Homepage-box3Based on Alternate Achievement Standards for students with significant cognitive disabilities

DOVER, N.H.—January 20, 2016—As the fiscal agent on behalf of the Multi-State Alternate Assessment (MSAA) participating states, the Arizona Department of Education has awarded Measured Progress the contract for the new MSAA. Transitioning from the work of the National Center and State Collaborative (NCSC) grant project to create and implement an assessment for students with the most significant cognitive disabilities, Measured Progress will work with participating states to continue developing the assessment, and to implement and maintain the program. The first administration of the MSAA will take place in Spring 2016 in participating states: Arizona, Arkansas, Maine, Maryland, Montana, Rhode Island, South Dakota, and Tennessee; and in the Commonwealth of the Northern Mariana Islands and Guam. The term of the contract is three years, with potential one-year extensions for a total of seven years.

This MSAA contract builds on the successful development and implementation of the NCSC program, which Measured Progress managed in partnership with Breakthrough Technologies, the provider of the TAO open-source test delivery platform, and with NCSC management and partner states. NCSC was one of the two special education consortia funded by Race to the Top. NCSC and its successor, MSAA, represent a groundbreaking accomplishment in the field of special education assessment: The program continues to be developed and overseen by participating states and their special educators—not driven by a vendor.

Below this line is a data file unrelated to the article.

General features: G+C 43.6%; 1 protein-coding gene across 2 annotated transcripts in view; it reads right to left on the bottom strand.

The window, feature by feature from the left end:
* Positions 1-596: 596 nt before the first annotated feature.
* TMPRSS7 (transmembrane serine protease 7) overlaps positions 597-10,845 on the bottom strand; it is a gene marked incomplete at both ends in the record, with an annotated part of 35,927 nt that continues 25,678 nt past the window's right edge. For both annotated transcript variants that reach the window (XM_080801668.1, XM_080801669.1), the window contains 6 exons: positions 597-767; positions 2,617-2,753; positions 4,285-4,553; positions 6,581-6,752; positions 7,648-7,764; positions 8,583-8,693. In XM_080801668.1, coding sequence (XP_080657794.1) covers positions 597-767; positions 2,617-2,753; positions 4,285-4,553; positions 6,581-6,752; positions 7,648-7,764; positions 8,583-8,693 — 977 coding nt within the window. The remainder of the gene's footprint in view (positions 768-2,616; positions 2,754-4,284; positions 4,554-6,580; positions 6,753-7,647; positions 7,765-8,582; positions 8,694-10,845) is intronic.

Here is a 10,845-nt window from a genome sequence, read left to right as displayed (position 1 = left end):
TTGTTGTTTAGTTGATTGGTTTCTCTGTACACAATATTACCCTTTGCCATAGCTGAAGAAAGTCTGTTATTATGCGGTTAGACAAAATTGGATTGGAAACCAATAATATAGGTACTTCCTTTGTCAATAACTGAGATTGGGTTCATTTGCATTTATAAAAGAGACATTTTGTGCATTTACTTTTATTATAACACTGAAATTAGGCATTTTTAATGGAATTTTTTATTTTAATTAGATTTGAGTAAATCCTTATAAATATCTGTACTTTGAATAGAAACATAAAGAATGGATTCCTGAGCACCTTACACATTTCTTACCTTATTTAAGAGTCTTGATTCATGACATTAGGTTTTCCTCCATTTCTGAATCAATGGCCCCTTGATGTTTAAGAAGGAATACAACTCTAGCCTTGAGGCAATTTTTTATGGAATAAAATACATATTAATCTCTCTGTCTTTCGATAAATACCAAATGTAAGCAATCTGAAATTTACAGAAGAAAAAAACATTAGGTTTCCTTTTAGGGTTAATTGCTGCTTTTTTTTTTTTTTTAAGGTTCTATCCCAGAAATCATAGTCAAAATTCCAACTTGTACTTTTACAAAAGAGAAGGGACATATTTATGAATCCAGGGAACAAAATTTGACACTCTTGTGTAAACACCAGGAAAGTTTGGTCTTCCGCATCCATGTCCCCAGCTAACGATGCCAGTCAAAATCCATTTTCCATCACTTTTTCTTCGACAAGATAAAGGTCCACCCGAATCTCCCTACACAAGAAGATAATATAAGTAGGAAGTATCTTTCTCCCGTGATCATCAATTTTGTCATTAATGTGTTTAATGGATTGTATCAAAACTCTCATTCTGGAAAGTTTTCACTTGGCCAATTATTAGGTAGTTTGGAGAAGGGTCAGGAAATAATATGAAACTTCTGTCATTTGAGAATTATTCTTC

On behalf of the consortium, Audra Ahumada, Director of Alternate Assessment for the Arizona Department of Education said, “MSAA states are excited and looking forward to working with Measured Progress and its partners on the continuation of developing, enhancing, and administering an alternate assessment for students with significant cognitive disabilities. We are all focused on collaborating to ensure successful test administrations in the future.”

Given the small numbers of special education students with significant cognitive disabilities in many states, the cost for an individual state to design and implement an innovative alternate assessment is challenging. By pooling resources, the MSAA can provide a variety of item types and accessibility for eligible students at a practical cost and with a feasible administration system. Even more importantly, this collaboration supports the expectation that all students can learn and can demonstrate what they know and can do. And by assessing students in multiple states, the program can amass sufficient data to provide valid and reliable measures of student achievement.

While the overall alternate assessment program will be the same for all the participants, individual states may choose additional options to enhance their programs. For example, a state may choose face-to-face training for test administrators, a technology review to determine their schools’ readiness for online testing, or participation by Measured Progress measurement experts at state Technical Advisory Committee meetings.

States’ adoption over recent years of rigorous new academic content standards, including the Common Core State Standards, has raised expectations for students across the board. According to Measured Progress CEO and President Martin Borg, “In any state we’ve worked with, significant numbers of teachers and students have risen to higher expectations as more rigorous standards have been introduced. The NCSC and MSAA programs demonstrate our collective commitment to all students by giving students with cognitive disabilities new opportunities to demonstrate their knowledge, skills, and abilities. We are especially proud of our work with NCSC and look forward to supporting states, students, and educators with the new MSAA program.”

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